After walking around the trial polytunnels I came away deciding that I needed to be more adventurous in my vegetable growing.

So this packet of little aubergines came home with me as well.  Wish me luck!
We were also introduced to the new RHS range from Mr Fothergill's.  These are all seeds that have been awarded the RHS AGM and also most of the flower range are rated as being good for pollinators.  I made sure I can home with these Convolvulus, they really caught my eye in the trial grounds and I knew I wanted to give them a try.

The trial grounds are always very inspiring.  It is like a voyage of discovery wandering up and down the rows of flowers and vegetables, looking at what is doing well and maybe not so well.  Despite the rain everything was holding up very well.
There are all sorts of flowers growing there:  annuals and perennials.  Most are grown as single types in each row, though they may be combined in seed mixes before they go on sale.  Apparently they are mixed in cement mixers, very clean cement mixers, but cement mixers none-the-less.  I loved the image this put into my mind.
The grounds are also alive with insects, as the rain paused the bees rushed out to enjoy the flowers.
The staff at Mr Fothergill's take part in various challenges through the year, this year one of the challenges was to create wildlife-friendly patches.  I loved this one with its bug hotel.
We also visited the vegetable trialling area.
This raised bed is full of the new David Domoney 'Get Growing' seed range which is aimed at people who are new to vegetable growing.  It is a collection of 56 straight-forward varieties of vegetables with jargon-free instructions and known to be good to grow.  I liked this idea that instead of the rows and rows of different varieties that will just boggle the mind of many who are tip-toeing into the world of grow your own, they can gain confidence from trying something they can see what it is and be confident that it will perform.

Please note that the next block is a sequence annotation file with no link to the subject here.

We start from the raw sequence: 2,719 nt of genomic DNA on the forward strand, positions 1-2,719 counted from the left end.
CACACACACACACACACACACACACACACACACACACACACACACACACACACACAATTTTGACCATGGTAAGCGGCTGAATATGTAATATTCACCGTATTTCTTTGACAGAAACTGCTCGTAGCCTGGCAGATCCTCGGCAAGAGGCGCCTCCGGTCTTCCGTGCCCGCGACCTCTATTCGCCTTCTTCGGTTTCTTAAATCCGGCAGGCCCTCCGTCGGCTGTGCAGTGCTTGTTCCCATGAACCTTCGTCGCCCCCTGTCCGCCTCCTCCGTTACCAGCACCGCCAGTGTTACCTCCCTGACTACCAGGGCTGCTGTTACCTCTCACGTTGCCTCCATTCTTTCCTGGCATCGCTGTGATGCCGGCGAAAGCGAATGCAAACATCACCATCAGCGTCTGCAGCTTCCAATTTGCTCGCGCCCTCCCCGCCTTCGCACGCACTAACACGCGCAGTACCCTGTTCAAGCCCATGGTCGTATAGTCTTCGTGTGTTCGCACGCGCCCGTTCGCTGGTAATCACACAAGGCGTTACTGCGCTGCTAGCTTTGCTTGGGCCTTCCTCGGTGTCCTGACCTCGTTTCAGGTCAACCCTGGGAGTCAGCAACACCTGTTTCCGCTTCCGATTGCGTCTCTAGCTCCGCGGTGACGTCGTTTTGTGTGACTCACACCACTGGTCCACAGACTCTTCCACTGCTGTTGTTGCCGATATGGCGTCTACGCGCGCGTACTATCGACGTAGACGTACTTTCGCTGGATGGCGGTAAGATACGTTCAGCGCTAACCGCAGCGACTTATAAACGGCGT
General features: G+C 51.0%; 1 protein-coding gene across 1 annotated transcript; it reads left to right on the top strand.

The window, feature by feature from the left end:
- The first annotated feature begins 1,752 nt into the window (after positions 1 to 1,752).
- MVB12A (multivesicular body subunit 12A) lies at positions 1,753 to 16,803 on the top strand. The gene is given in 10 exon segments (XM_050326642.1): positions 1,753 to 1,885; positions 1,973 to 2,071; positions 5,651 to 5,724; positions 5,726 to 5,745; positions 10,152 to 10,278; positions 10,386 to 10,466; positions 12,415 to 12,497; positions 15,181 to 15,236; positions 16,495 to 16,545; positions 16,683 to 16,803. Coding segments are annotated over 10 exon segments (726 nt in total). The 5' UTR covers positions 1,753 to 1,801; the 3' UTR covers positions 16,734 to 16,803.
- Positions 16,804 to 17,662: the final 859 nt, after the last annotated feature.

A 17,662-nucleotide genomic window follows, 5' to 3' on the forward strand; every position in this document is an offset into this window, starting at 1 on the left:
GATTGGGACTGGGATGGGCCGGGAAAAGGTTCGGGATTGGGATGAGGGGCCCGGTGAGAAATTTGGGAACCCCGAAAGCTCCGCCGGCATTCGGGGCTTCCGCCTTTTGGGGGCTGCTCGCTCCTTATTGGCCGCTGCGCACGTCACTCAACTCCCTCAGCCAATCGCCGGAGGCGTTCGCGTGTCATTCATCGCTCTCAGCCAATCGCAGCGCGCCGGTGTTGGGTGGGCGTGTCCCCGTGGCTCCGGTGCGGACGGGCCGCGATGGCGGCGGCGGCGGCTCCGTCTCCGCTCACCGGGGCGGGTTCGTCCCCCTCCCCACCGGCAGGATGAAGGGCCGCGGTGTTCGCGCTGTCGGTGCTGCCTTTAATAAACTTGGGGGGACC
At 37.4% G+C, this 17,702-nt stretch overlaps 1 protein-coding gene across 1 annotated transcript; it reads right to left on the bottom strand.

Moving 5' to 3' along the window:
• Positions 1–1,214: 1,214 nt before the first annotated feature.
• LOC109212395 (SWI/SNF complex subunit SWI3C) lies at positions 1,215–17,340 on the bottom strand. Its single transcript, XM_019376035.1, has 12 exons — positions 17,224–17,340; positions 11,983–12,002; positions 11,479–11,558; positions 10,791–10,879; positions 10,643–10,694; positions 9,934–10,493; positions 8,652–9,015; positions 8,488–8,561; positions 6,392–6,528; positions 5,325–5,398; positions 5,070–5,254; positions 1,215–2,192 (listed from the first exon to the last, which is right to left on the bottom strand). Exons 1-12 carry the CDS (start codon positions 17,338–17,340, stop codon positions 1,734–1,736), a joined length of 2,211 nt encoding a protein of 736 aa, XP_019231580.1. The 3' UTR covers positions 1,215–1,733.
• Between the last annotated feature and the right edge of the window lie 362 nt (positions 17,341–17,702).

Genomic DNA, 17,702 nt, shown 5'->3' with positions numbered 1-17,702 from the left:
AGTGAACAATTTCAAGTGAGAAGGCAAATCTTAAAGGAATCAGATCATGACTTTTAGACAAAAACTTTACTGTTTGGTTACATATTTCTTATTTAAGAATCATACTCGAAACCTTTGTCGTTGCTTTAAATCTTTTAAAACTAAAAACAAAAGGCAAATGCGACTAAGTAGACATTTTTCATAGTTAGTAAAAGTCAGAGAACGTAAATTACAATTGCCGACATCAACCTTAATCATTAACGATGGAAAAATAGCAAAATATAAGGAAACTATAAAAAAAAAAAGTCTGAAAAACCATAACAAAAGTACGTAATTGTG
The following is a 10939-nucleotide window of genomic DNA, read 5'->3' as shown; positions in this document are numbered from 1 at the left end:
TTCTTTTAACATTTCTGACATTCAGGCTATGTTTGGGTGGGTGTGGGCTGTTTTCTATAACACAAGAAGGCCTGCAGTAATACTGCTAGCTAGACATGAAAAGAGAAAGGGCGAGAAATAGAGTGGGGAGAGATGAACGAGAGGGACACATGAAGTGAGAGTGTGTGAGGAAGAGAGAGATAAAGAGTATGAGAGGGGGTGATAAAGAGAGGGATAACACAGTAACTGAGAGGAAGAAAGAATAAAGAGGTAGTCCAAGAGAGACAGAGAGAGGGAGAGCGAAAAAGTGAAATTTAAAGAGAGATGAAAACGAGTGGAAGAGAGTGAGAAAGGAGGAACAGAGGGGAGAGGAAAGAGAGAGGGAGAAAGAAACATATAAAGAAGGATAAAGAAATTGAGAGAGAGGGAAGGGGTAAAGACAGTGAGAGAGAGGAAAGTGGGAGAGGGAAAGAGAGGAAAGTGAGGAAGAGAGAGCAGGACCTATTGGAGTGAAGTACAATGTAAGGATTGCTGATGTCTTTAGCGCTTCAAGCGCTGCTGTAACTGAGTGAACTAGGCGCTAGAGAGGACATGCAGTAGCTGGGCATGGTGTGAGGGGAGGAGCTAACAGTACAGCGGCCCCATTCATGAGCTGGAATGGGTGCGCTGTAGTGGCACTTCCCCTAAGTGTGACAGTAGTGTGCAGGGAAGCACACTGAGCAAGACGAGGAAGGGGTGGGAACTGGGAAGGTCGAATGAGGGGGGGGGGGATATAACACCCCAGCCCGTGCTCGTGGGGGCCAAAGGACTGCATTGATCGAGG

I was very inspired from my day at the trial grounds.  I came home with these to grow.  I do love a good yellow courgette and the pale climbing french bean is something I have discovered this year and want to grow more of.
and of course there will be poppies.

I had the most marvellous day at the Mr Fothergill's Press Day and I must thank all the team for making us all feel so welcome and sharing so much of their time and knowledge with us.

6 comments :

  1. I wish sweet peas didn't make me sneeze, their scent is so lovely. Yesterday, I was thinking I might try growing some poppies on my new allotment as they like disturbed ground and I'm disturbing it all over the place.

    ReplyDelete
    Replies
    1. You'll probably get poppies if the ground hadn't been disturbed for a while - they can lie dormant for decades

      Delete
  2. Darlac tools are in my experience very good, I hope MrFothergills maintains the quality.

    ReplyDelete
    Replies
    1. They said they're going to run it as it is - the production isn't moving - so the quality shouldn't change

      Delete
  3. Thanks for the informative post, I've always had good germination and produce from Mr Fothergill's seeds but had no idea of their history nor did I know that they are a family company and that Johnsons is part of it. So I've learnt a lot from your post and I liked your photos too, thanks again.

    ReplyDelete

All comments are moderated.